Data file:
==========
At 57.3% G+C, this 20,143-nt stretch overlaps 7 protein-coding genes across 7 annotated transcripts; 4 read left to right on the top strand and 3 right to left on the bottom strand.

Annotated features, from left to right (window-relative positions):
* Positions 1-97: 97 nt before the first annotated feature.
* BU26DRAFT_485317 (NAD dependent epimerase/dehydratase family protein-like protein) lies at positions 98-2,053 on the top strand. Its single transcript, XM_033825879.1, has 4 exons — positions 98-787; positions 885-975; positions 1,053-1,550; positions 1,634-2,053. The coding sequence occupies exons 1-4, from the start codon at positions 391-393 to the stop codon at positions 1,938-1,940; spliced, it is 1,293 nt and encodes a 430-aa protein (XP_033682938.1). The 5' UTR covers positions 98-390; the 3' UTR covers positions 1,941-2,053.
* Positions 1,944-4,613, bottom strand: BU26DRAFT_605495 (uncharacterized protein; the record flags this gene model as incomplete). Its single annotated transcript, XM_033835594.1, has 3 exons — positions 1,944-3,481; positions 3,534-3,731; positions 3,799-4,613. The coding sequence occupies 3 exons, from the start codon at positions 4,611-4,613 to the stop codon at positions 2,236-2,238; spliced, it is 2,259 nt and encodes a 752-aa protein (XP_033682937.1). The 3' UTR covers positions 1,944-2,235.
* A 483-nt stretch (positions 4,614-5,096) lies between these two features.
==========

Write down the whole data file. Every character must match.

At 57.3% G+C, this 20,143-nt stretch overlaps 7 protein-coding genes across 7 annotated transcripts; 4 read left to right on the top strand and 3 right to left on the bottom strand.

Annotated features, from left to right (window-relative positions):
* Positions 1-97: 97 nt before the first annotated feature.
* BU26DRAFT_485317 (NAD dependent epimerase/dehydratase family protein-like protein) lies at positions 98-2,053 on the top strand. Its single transcript, XM_033825879.1, has 4 exons — positions 98-787; positions 885-975; positions 1,053-1,550; positions 1,634-2,053. The coding sequence occupies exons 1-4, from the start codon at positions 391-393 to the stop codon at positions 1,938-1,940; spliced, it is 1,293 nt and encodes a 430-aa protein (XP_033682938.1). The 5' UTR covers positions 98-390; the 3' UTR covers positions 1,941-2,053.
* Positions 1,944-4,613, bottom strand: BU26DRAFT_605495 (uncharacterized protein; the record flags this gene model as incomplete). Its single annotated transcript, XM_033835594.1, has 3 exons — positions 1,944-3,481; positions 3,534-3,731; positions 3,799-4,613. The coding sequence occupies 3 exons, from the start codon at positions 4,611-4,613 to the stop codon at positions 2,236-2,238; spliced, it is 2,259 nt and encodes a 752-aa protein (XP_033682937.1). The 3' UTR covers positions 1,944-2,235.
* A 483-nt stretch (positions 4,614-5,096) lies between these two features.